Real-Time GIC Simulator
Simulation of Geomagnetically Induced Currents in Power Systems
NRCan, FMI, Hydro One
GIC & Ground Effects
Space weather disturbances cause geomagnetic storms which induce electric fields in conductors at the earth’s surface. These electric fields drive electric currents through power systems where they can produce a variety of effects that are detrimental to system operation. Elevated harmonic levels can cause unwanted relay trips while increased reactive power demand can lead to voltage dips. To alert system operators to possible problems and to help them manage the supply of reactive power it would be useful to have a real-time display of the geomagnetically induced currents (GIC) in the network. GIC measurements can provide information for a limited number of specific locations. However, a system-wide picture of GIC flows can most effectively be provided by a real-time model of GIC. We now have the knowledge to produce such a real-time GIC simulator.SDA objective
- Network map showing geomagnetically induced currents throughout the power system
- Table of GIC values in the last minute and peak GIC in the last 60 mins.
- Plot of electric field and GIC at any selected substation
Link to Project WebSite
As part of the ESA Pilot Projects for Space Weather Applications a Real-Time GIC Simulator will be developed by scientists at the Geomagnetic Laboratory, Natural Resources Canada and the Finnish Meteorological Institute. The industrial partner is Hydro One, the operator of the power transmission network in Ontario, Canada.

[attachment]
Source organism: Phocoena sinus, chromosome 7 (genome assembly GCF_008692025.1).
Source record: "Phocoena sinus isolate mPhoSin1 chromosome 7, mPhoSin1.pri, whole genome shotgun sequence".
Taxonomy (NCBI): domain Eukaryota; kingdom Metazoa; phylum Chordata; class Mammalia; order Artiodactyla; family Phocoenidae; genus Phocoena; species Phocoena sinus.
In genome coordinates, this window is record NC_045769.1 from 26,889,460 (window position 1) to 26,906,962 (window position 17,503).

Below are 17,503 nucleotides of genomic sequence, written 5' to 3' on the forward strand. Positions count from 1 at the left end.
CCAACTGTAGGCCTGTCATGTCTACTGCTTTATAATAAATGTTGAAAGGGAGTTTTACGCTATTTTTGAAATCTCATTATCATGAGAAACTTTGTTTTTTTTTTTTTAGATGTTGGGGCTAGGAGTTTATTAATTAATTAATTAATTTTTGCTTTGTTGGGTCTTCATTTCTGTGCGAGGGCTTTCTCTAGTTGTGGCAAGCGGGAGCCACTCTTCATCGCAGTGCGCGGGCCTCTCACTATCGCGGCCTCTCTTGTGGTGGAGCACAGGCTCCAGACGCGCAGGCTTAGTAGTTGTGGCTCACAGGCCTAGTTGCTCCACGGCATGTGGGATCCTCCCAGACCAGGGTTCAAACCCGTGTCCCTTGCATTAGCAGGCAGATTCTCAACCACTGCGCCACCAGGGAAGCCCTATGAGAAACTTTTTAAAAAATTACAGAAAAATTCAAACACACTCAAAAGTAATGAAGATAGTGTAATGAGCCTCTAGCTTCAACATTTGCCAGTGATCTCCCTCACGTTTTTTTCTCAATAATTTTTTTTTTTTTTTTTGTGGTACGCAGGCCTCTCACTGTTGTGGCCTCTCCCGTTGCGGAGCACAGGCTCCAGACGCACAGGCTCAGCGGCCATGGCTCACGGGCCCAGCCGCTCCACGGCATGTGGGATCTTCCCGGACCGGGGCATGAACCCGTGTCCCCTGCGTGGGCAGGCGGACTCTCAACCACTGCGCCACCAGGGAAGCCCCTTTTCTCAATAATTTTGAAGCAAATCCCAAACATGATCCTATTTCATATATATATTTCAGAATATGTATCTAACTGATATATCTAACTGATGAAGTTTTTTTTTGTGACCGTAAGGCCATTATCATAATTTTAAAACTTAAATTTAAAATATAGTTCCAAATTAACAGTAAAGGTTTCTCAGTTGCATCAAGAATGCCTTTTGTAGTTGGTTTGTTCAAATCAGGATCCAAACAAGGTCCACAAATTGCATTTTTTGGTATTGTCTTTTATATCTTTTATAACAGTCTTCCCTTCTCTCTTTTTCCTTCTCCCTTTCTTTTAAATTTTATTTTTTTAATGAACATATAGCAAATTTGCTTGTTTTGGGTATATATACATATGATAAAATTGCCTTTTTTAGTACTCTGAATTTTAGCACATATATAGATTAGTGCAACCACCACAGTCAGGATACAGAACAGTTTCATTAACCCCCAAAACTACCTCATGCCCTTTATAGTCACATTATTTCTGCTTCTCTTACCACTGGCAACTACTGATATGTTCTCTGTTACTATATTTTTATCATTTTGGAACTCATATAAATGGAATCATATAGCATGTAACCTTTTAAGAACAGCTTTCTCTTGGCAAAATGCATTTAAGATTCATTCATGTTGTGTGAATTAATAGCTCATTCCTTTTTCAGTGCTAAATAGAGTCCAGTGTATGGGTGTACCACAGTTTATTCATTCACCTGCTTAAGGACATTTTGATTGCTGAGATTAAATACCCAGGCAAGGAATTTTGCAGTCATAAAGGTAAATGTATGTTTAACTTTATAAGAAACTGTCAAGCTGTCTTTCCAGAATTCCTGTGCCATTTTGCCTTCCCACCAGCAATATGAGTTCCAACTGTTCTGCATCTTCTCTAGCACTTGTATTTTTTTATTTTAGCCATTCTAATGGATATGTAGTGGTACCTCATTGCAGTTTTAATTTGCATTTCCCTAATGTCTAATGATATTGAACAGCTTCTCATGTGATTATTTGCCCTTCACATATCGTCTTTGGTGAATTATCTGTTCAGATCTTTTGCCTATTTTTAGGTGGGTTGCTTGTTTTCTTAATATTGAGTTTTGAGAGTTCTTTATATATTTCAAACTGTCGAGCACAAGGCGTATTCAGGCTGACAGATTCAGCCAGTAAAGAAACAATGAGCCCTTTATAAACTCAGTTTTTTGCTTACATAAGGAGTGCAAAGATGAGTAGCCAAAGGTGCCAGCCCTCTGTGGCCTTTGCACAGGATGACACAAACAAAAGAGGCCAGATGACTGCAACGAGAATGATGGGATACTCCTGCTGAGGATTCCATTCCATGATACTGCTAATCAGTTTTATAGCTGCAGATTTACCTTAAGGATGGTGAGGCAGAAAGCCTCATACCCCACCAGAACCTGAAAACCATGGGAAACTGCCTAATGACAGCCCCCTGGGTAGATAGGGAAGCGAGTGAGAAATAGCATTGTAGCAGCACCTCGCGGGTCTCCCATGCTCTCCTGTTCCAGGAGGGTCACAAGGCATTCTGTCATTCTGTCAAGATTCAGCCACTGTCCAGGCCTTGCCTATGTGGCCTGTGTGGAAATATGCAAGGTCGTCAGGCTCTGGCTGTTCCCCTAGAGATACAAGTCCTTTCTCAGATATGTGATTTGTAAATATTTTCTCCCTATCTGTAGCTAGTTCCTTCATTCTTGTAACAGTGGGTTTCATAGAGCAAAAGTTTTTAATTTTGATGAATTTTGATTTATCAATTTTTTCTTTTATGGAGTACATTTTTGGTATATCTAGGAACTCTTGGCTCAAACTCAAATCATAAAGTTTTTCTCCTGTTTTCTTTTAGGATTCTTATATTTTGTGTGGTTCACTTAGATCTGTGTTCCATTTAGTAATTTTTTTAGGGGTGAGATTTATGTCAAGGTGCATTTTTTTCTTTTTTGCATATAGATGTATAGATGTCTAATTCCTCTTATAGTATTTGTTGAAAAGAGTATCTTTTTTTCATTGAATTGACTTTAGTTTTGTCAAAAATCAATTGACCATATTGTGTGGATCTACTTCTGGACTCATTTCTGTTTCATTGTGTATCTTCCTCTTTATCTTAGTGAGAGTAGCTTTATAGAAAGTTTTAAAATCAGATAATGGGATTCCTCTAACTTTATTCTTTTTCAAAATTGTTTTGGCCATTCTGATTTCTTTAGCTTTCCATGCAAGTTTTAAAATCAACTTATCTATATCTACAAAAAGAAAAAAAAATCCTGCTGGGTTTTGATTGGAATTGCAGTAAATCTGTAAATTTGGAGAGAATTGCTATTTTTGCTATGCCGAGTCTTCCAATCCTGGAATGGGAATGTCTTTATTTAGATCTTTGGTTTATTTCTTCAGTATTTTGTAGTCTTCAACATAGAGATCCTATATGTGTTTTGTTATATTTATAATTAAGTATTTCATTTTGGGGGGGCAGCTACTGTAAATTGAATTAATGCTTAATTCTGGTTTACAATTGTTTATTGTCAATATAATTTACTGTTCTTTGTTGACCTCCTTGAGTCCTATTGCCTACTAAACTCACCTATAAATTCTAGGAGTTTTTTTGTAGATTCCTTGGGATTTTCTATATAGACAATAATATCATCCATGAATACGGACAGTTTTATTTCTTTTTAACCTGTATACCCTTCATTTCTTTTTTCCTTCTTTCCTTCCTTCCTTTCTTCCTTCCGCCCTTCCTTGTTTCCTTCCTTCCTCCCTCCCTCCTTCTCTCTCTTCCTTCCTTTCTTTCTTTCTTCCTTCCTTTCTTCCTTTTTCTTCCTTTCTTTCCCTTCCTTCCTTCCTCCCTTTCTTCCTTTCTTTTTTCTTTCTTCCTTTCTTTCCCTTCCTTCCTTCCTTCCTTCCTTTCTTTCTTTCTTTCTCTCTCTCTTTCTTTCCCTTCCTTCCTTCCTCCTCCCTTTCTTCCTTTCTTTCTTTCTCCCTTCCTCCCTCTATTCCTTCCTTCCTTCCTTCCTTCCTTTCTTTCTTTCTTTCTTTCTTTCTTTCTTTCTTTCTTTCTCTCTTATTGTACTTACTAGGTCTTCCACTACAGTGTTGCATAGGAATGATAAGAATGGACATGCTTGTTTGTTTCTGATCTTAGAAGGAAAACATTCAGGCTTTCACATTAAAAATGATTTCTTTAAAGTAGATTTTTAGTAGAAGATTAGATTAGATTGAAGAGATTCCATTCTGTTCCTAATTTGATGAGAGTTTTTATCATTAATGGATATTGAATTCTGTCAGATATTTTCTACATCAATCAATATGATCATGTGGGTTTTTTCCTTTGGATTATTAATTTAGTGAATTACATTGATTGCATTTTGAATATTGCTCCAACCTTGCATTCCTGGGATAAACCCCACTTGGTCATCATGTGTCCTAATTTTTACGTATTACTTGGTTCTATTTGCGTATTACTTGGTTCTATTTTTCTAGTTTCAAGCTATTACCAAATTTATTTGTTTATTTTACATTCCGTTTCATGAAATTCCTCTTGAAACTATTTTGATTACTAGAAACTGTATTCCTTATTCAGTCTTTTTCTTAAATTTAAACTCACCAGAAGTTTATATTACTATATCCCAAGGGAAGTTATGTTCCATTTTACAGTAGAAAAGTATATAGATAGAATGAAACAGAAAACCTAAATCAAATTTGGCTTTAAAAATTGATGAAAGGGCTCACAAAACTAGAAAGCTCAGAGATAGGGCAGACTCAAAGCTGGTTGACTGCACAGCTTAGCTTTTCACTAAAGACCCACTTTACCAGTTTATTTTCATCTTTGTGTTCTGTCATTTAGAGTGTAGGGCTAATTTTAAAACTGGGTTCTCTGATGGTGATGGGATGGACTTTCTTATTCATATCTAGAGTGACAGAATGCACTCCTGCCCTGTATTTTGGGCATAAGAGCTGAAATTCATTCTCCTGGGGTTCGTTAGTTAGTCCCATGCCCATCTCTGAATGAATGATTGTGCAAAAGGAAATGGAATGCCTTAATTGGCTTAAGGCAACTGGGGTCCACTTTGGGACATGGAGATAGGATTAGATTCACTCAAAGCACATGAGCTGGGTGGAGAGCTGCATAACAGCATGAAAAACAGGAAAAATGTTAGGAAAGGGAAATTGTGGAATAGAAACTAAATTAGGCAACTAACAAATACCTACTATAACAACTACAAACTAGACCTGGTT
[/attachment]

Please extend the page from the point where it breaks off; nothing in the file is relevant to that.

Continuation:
The GIC Simulator will use real-time geomagnetic data feeding into earth and power system models to produce real-time displays of GIC flow throughout the power system. The first step in the process is to calculate the electric fields experienced by the power system. A layered conductivity model will be used to calculate the surface impedance of the earth. This surface impedance will be used with the incoming magnetic field data to calculate the electric fields at the earth’s surface.
The next stage of the process is to use the calculated electric field as input to a power system model. We will explore with the power system operator the most effective way of interfacing the GIC model to the system configuration information so that the model is automatically updated when power lines or equipment are taken in or out of service. The model output will be GIC values for all the high voltage lines and transformers throughout the network.
Finally the GIC information needs to be provided to the system operators in such a way that all the relevant information is readily available without overloading the operators with extra data. We will work with the power system operators to develop a graphical interface that meets their requirements. It is expected that this will require repeated display experimentation and feedback from the operators before a satisfactory design is achieved.
Hydro One has several GIC monitors on its system and is in the process of installing more GIC monitors. When this work is completed the Ontario power system will be one of the most widely monitored systems in the world. GIC data from these monitoring points will be used to verify the GIC model calculations. Thus this project will not only demonstrate the feasibility of providing a real-time service but also provide information on the accuracy of the information provided.
Geomagnetic Laboratory (NRCan)
Space Research Group (FMI)
Investment Planning Division (Hydro One)
Contact / Manager
Dr David Boteler
7 Observatory Crescent
Ottawa, Ontario K1A 0Y3